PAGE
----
Plate versus intramedullary nail fixation in the treatment of humeral shaft fractures: an updated meta-analysis

J Shoulder Elbow Surg. 2013 Mar;22(3):387-95. doi: 10.1016/j.jse.2012.06.007. Epub 2012 Sep 1.

Abstract

Background: Regarding the treatment of humeral shaft fractures, the choice of plating or intramedullary nailing remains controversial. Previous randomized controlled trials and meta-analyses failed to draw a unanimous conclusion. To guide clinical decision making, we conducted an updated meta-analysis on the optimal treatment of humeral shaft fractures.

Methods: We identified eligible studies published from 1969 to July 2011 using the Cochrane Library; Cochrane Bone, Joint and Muscle Trauma Group; MEDLINE; Embase; OVID; and Google Scholar and manually searched the references of relevant studies. Randomized controlled trials that compared nailing and plating in the treatment of humeral shaft fractures were included. After the methodologic assessment, available data were extracted and statistically reviewed. The primary outcomes were nonunion, delayed union, postoperative infection, reoperation, and radial nerve palsy. The secondary outcomes were restriction of shoulder motion, shoulder impingement, iatrogenic fracture comminution, and implant failure.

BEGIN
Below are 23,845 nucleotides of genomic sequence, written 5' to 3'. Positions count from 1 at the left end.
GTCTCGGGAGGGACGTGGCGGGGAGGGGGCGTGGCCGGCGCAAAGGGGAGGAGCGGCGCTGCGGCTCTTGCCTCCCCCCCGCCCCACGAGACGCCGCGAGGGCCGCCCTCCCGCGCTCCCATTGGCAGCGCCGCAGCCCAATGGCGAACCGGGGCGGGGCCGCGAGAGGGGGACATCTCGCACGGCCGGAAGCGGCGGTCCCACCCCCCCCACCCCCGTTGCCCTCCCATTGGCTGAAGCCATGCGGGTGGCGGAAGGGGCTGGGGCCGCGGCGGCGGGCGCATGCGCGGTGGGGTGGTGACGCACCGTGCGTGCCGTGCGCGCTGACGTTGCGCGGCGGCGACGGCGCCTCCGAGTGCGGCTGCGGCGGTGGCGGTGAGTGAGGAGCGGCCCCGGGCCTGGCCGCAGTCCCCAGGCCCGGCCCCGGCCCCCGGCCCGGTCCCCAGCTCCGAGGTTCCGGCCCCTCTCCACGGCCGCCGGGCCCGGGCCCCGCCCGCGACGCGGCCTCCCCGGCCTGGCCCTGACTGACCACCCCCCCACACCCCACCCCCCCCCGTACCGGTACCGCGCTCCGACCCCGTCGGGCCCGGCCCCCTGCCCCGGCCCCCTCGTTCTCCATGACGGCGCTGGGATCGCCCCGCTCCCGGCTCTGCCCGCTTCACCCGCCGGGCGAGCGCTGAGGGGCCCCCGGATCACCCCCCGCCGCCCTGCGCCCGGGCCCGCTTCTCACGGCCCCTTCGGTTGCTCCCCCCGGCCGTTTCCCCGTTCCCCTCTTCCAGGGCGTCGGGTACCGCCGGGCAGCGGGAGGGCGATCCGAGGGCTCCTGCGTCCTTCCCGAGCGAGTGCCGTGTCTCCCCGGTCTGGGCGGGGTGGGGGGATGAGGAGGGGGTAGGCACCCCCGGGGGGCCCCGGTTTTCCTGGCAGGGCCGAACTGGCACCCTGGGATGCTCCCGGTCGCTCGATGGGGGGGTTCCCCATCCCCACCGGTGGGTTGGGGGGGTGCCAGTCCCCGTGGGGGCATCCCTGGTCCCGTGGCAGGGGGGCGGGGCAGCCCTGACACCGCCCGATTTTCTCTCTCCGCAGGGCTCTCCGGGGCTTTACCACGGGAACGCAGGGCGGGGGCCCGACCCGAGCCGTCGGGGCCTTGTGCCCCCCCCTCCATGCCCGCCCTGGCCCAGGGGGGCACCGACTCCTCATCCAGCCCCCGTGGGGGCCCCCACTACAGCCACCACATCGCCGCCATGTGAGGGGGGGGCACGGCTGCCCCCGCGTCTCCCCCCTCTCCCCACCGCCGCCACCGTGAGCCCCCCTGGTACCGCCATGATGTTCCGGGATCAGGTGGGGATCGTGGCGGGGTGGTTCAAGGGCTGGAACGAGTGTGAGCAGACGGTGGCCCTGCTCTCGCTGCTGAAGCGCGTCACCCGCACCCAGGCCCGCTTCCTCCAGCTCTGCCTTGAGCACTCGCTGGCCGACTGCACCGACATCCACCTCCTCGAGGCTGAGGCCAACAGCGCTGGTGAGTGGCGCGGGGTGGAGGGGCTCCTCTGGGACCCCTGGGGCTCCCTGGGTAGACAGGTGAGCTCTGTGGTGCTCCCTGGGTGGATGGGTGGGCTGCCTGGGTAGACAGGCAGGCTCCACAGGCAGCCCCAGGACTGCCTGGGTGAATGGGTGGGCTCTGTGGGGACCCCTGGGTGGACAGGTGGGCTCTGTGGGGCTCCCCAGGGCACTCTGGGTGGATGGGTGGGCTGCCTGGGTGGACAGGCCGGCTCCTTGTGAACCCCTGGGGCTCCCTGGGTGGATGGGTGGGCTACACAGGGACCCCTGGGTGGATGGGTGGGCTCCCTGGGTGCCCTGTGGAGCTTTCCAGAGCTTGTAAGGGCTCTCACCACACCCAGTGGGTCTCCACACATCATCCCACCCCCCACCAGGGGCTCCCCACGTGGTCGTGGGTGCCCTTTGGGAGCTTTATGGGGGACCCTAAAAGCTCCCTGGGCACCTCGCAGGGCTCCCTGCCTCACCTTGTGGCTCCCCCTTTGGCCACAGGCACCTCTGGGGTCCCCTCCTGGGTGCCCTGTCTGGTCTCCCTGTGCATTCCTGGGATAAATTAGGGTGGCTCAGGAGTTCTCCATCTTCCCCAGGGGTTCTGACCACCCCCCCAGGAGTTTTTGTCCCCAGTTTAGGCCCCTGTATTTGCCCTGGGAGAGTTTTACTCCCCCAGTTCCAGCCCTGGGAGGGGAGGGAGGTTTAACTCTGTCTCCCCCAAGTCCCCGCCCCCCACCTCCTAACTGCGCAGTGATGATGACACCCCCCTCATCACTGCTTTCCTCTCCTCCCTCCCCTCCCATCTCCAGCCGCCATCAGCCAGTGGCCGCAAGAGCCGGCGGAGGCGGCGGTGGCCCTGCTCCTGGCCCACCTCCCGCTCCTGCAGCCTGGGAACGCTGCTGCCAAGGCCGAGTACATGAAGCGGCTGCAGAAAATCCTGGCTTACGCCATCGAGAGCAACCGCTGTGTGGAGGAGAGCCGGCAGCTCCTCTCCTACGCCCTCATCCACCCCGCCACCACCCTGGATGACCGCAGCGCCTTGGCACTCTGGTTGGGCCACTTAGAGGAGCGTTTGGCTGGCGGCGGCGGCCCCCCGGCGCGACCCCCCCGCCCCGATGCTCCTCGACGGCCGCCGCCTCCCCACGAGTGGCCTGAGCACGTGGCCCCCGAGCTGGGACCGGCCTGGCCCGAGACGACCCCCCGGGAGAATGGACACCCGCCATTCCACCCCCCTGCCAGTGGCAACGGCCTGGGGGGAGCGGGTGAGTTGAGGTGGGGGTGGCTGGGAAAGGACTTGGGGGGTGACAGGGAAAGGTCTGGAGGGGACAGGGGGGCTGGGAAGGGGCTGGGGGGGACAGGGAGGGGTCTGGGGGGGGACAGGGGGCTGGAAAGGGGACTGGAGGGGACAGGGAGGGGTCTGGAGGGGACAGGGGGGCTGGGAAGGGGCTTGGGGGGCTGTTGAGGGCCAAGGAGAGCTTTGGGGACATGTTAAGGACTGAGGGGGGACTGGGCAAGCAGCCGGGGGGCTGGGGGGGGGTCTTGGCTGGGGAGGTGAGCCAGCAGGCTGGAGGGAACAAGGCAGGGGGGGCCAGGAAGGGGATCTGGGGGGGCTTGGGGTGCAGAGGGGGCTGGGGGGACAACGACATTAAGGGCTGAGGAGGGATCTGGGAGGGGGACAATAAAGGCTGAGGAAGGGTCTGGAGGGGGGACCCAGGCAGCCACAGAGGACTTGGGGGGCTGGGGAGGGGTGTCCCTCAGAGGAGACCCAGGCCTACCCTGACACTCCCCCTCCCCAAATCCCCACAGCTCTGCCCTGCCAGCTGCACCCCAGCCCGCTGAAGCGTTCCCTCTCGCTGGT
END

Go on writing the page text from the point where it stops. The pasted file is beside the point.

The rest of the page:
Results: We included 10 studies comparing plating and nailing in patients with humeral shaft fractures, comprising 439 participants. Plating reduced the risk of shoulder impingement and shoulder restriction in comparison with nailing. Regarding reoperation risk, a secondary sensitivity analysis showed the finding favoring plating over nailing remained unstable. Otherwise, no significant differences were found in postoperative infection, nonunion, delayed union, radial nerve palsy, iatrogenic fracture comminution, and implant failure between groups.

Conclusions: On the basis of current evidence, both plating and nailing can achieve a similar treatment effect on humeral shaft fractures, but plating may reduce the occurrence of shoulder problems. Randomized controlled trials with larger sample sizes using appropriate blinding methods are needed to confirm these findings.

Level of evidence: Level II, Meta-analysis of prospective comparative trials.

Publication types

  • Comparative Study
  • Meta-Analysis

MeSH terms

  • Bone Nails*
  • Bone Plates*
  • Fracture Fixation, Internal / instrumentation
  • Fracture Fixation, Internal / methods*
  • Fracture Fixation, Intramedullary
  • Humans
  • Humeral Fractures / surgery*